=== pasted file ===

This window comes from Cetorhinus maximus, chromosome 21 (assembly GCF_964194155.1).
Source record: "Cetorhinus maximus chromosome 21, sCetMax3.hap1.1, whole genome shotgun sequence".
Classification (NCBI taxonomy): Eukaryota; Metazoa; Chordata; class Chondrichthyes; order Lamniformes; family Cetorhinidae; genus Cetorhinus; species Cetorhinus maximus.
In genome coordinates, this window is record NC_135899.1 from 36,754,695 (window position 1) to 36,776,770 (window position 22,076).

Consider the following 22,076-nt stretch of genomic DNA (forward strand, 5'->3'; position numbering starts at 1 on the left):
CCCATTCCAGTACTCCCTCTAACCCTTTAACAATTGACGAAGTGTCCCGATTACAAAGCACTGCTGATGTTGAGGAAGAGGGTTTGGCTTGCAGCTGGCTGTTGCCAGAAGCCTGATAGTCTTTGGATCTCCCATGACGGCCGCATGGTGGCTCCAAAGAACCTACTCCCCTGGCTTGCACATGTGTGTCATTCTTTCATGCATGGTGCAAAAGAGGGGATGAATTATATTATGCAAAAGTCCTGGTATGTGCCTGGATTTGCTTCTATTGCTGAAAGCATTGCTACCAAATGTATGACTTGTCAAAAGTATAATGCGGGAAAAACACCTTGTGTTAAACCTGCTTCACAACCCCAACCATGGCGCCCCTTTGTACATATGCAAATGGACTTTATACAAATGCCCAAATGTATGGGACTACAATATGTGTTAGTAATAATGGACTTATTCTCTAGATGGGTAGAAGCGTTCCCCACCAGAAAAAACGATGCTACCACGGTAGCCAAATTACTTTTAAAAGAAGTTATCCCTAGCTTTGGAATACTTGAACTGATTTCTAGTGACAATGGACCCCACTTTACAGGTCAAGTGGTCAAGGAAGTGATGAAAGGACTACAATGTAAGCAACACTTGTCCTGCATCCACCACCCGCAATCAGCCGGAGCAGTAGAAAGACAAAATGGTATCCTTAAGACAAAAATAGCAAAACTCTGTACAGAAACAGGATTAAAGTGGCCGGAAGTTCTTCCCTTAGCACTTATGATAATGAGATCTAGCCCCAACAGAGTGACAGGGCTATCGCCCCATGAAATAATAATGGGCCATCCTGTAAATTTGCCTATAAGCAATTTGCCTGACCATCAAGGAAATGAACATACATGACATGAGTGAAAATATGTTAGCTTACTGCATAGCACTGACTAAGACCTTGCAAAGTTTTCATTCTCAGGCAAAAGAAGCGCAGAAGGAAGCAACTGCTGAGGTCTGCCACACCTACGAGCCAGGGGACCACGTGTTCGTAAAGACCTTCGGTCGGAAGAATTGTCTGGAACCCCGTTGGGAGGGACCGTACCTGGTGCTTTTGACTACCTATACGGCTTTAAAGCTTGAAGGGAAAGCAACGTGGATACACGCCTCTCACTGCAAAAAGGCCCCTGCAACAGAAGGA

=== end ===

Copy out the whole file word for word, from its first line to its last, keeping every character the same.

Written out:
This window comes from Cetorhinus maximus, chromosome 21 (assembly GCF_964194155.1).
Source record: "Cetorhinus maximus chromosome 21, sCetMax3.hap1.1, whole genome shotgun sequence".
Classification (NCBI taxonomy): Eukaryota; Metazoa; Chordata; class Chondrichthyes; order Lamniformes; family Cetorhinidae; genus Cetorhinus; species Cetorhinus maximus.
In genome coordinates, this window is record NC_135899.1 from 36,754,695 (window position 1) to 36,776,770 (window position 22,076).

Consider the following 22,076-nt stretch of genomic DNA (forward strand, 5'->3'; position numbering starts at 1 on the left):
CCCATTCCAGTACTCCCTCTAACCCTTTAACAATTGACGAAGTGTCCCGATTACAAAGCACTGCTGATGTTGAGGAAGAGGGTTTGGCTTGCAGCTGGCTGTTGCCAGAAGCCTGATAGTCTTTGGATCTCCCATGACGGCCGCATGGTGGCTCCAAAGAACCTACTCCCCTGGCTTGCACATGTGTGTCATTCTTTCATGCATGGTGCAAAAGAGGGGATGAATTATATTATGCAAAAGTCCTGGTATGTGCCTGGATTTGCTTCTATTGCTGAAAGCATTGCTACCAAATGTATGACTTGTCAAAAGTATAATGCGGGAAAAACACCTTGTGTTAAACCTGCTTCACAACCCCAACCATGGCGCCCCTTTGTACATATGCAAATGGACTTTATACAAATGCCCAAATGTATGGGACTACAATATGTGTTAGTAATAATGGACTTATTCTCTAGATGGGTAGAAGCGTTCCCCACCAGAAAAAACGATGCTACCACGGTAGCCAAATTACTTTTAAAAGAAGTTATCCCTAGCTTTGGAATACTTGAACTGATTTCTAGTGACAATGGACCCCACTTTACAGGTCAAGTGGTCAAGGAAGTGATGAAAGGACTACAATGTAAGCAACACTTGTCCTGCATCCACCACCCGCAATCAGCCGGAGCAGTAGAAAGACAAAATGGTATCCTTAAGACAAAAATAGCAAAACTCTGTACAGAAACAGGATTAAAGTGGCCGGAAGTTCTTCCCTTAGCACTTATGATAATGAGATCTAGCCCCAACAGAGTGACAGGGCTATCGCCCCATGAAATAATAATGGGCCATCCTGTAAATTTGCCTATAAGCAATTTGCCTGACCATCAAGGAAATGAACATACATGACATGAGTGAAAATATGTTAGCTTACTGCATAGCACTGACTAAGACCTTGCAAAGTTTTCATTCTCAGGCAAAAGAAGCGCAGAAGGAAGCAACTGCTGAGGTCTGCCACACCTACGAGCCAGGGGACCACGTGTTCGTAAAGACCTTCGGTCGGAAGAATTGTCTGGAACCCCGTTGGGAGGGACCGTACCTGGTGCTTTTGACTACCTATACGGCTTTAAAGCTTGAAGGGAAAGCAACGTGGATACACGCCTCTCACTGCAAAAAGGCCCCTGCAACAGAAGGA